BGS news

How does public water use influence the amount of phosphorus in the environment?

New research looks at how phosphorus accumulates in public water systems in the USA.

The coast on the surface of the river is covered with a pellicle of blue-green algae
Over-enrichment of water with excess phosphorus can lead to algal blooms, which may cause oxygen depletion in water and damage to ecosystems. © iStock/Sergii Petruk.

Human activity has led to excess phosphorus concentrations and the continued over-enrichment of coastal and fresh waters across the United States. Alongside colleagues from Union College in New York and Lancaster University, BGS scientists are researching the biogeochemical cycling (how specific chemicals cycle through the biological and geological components of the Earth) of nutrients in aquatic environments in the USA.

What is eutrophication?

Eutrophication is the process by which water becomes progressively enriched with minerals and nutrients, for example phosphorus and nitrogen. It can affect both coastal and fresh waters and can be caused by excess phosphorus entering the water system. Natural eutrophication is a very slow process, but it can occur much more rapidly when pollution accumulates from human sources such as sewage and fertilisers. Eutrophication can cause harmful algal blooms, leading to oxygen depletion in the water and damage to local ecosystems.

Previous and new research

This new research follows on from studies initially undertaken in the UK in 2016 (Gooddy et al., 2015; Ascott et al., 2016) that looked at mains water leakage and the associated inputs of phosphate that this causes. However, these studies only considered mains water leakage: the new study employs an innovative way of determining previously unaccounted-for phosphorus sources at a much bigger scale. It estimates, for the first time, the amount of phosphorus that enters the environment from the US public water supply.

Phosphorus in US public water supplies

Public water systems across the United States widely dose water with phosphate (PO4) to control the corrosion of lead and copper within water distribution networks. When pipes leak or people water their lawns, this phosphate enters the environment and can find its way into rivers and groundwater. About 5 to 17 per cent of this phosphate-dosed water leaks out of water mains, whilst 5 to 21 per cent is used outdoors. In some parts of the US, the amount of phosphorus entering the environment from the water supply exceeds that coming from point sources like wastewater treatment plants, or from agriculture and fertilisers.

A spherical pale blue water tower next to a brick building
Information icon

Water tower in Clayton, New Jersey. © USGS, public domain.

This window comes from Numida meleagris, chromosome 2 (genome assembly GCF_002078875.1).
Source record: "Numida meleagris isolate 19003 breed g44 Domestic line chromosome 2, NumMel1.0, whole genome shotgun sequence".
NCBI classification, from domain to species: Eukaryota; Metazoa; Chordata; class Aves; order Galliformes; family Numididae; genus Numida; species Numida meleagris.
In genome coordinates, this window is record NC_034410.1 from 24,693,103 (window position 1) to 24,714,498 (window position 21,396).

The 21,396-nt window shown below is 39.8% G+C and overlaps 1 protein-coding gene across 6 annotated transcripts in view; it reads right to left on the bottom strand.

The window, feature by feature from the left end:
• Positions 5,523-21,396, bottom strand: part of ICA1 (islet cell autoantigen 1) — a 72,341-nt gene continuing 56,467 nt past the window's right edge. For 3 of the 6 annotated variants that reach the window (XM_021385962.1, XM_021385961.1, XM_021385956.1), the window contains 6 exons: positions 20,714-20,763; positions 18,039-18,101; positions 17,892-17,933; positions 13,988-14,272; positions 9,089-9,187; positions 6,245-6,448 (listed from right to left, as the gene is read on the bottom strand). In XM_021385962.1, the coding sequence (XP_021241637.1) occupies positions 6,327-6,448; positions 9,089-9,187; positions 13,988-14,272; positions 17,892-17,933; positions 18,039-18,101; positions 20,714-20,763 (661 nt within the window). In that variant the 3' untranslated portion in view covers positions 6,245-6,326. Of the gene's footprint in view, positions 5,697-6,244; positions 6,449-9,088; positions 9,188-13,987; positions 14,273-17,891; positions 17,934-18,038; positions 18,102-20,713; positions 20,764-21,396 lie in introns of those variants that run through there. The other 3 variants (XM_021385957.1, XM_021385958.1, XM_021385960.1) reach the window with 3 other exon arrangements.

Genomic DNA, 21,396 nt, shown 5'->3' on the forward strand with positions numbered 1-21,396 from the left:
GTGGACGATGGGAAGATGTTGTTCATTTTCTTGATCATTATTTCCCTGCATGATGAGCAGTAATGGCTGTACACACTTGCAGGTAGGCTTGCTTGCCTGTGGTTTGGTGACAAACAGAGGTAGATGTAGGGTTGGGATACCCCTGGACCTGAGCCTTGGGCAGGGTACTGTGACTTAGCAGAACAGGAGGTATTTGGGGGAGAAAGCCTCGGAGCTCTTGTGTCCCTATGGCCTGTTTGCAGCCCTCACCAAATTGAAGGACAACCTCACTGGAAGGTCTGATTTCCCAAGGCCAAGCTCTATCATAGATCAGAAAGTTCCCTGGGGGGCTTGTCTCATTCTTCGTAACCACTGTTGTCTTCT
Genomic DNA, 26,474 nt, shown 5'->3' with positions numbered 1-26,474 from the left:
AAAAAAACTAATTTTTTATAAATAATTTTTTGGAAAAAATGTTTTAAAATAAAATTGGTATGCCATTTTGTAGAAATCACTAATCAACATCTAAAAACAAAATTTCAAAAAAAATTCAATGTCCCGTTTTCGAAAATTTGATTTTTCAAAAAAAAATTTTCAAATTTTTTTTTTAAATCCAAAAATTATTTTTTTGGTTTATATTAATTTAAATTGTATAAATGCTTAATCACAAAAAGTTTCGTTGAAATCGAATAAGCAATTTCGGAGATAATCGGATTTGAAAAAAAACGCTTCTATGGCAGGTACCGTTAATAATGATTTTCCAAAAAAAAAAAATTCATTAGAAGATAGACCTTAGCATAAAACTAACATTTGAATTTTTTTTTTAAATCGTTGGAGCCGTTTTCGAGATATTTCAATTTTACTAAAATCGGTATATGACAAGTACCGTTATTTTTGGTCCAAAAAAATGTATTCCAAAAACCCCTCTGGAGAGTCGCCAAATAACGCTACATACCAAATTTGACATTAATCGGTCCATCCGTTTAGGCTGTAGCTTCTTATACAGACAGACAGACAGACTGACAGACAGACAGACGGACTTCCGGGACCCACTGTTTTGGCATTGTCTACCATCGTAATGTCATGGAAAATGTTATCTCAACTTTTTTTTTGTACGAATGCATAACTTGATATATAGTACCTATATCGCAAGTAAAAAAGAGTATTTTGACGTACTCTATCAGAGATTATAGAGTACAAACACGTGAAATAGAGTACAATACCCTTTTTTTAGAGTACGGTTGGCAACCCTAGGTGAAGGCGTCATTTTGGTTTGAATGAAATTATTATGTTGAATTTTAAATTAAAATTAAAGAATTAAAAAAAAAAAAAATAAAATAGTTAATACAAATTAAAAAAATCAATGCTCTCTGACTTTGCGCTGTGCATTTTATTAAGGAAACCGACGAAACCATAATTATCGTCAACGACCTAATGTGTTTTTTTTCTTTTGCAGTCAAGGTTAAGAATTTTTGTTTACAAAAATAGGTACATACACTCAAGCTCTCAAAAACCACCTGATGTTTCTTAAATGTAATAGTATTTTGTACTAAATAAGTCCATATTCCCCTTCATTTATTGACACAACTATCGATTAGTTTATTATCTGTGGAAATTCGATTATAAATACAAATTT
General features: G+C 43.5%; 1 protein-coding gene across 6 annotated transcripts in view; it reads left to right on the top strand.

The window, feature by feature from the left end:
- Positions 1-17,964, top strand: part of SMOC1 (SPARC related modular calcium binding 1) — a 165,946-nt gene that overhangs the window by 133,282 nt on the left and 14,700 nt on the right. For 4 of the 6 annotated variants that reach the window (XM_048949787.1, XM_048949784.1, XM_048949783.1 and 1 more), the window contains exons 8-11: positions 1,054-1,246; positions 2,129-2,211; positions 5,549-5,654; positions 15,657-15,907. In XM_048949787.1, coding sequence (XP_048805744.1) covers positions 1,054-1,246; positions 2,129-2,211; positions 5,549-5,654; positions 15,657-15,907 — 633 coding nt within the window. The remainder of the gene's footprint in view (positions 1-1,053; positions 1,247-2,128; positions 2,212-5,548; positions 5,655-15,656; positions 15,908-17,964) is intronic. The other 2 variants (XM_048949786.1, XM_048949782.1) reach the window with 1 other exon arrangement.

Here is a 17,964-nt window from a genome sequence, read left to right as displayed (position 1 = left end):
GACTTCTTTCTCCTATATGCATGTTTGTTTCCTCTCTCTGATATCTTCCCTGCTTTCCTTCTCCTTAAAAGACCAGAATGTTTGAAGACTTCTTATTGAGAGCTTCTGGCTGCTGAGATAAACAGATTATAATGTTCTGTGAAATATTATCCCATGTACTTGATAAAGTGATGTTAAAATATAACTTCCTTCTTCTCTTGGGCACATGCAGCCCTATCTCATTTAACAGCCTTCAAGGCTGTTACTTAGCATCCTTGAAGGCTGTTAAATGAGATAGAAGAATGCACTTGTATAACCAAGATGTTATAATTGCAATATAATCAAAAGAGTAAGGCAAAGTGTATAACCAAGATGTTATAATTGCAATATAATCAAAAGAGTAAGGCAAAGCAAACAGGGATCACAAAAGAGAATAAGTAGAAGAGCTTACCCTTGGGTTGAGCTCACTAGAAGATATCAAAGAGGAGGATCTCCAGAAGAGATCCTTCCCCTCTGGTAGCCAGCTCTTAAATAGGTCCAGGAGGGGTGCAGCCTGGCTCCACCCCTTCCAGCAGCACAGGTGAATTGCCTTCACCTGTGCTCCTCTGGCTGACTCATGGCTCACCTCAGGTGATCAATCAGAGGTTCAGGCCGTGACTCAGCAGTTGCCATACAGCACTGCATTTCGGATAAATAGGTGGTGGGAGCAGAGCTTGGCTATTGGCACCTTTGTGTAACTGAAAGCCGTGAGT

Expand icon

Developing a more effective phosphorus management policy requires a comprehensive understanding of phosphorus sources and routes into the environment, which are known as fluxes. These fluxes should be considered in relation to other sources of phosphorus in the aquatic environment (Gooddy et al., 2017) and can inform localised phosphorus management practices.

Future work

The next step is to look at carbon cycling and greenhouse gas emissions from water use in the US. A sister study, which was published by the same authors in 2022, looked at how water supply processes are responsible for significant nitrogen fluxes (Flint et al., 2022).

Researchers and funding

BGS is the lead on this research with PhD candidate Elizabeth Flint supervised by Dr Matthew Ascott and Prof Daren Gooddy. There has also been input to the work from Dr Mason Stahl from Union College, NY, USA and Dr Ben Surridge at Lancaster University, UK.

This work has been funded through ENVISION DTP with supervisor support provided through the BGS BUFI programme and National Capability funding through Groundwater Processes.

Further reading


Ascott, M J, Gooddy, D C, Lapworth, D J, and Stuart, M E. 2016. Estimating the leakage contribution of phosphate dosed drinking water to environmental phosphorus pollution at the national-scale. 2016. Science of the Total Environment, Vol. 572, 1534–1542. DOI:

Flint, E M, Ascott, M J, Gooddy, D C, Stahl, M O and Surridge, B W J. 2022. Water supply processes are responsible for significant nitrogen fluxes across the United States. Global Biogeochemical Cycles, Vol. 36(9), e2022GB007340. DOI:

Flint, E M, Ascott, M J, Gooddy, D C, Stahl, M O and Surridge, B W J. 2023. Watermains leakage and outdoor water use are responsible for significant phosphorus fluxes to the environment across the United States. Global Biogeochemical Cycles, Vol. 37(3), e2022GB007614. DOI:

Gooddy, D C, Lapworth, D J, Ascott, M J, Bennett, S A, Heaton, T H E, and Surridge, B W J. 2015. Isotopic fingerprint for phosphorus in drinking water supplies. Environmental Science and Technology, Vol. 49(15), 9020–9028. DOI:

Gooddy, D C, Ascott, M J, Lapworth, D J, Ward, R S, Jarvie, H P, Bowes, M J, Tipping, E, Dils, R, and Surridge, B W J. 2017. Mains water leakage: implications for phosphorus source apportionment and policy responses in catchments. Science of the Total Environment, Vol. 579, 702–708. DOI:

About the author

Daren Gooddy
Prof Daren Gooddy

BGS Groundwater Processes team leader

BGS Wallingford
Find out more

Was this page helpful?

  • How can we make this section better?*

  • Please select a reason*

  • How can we make this section better?*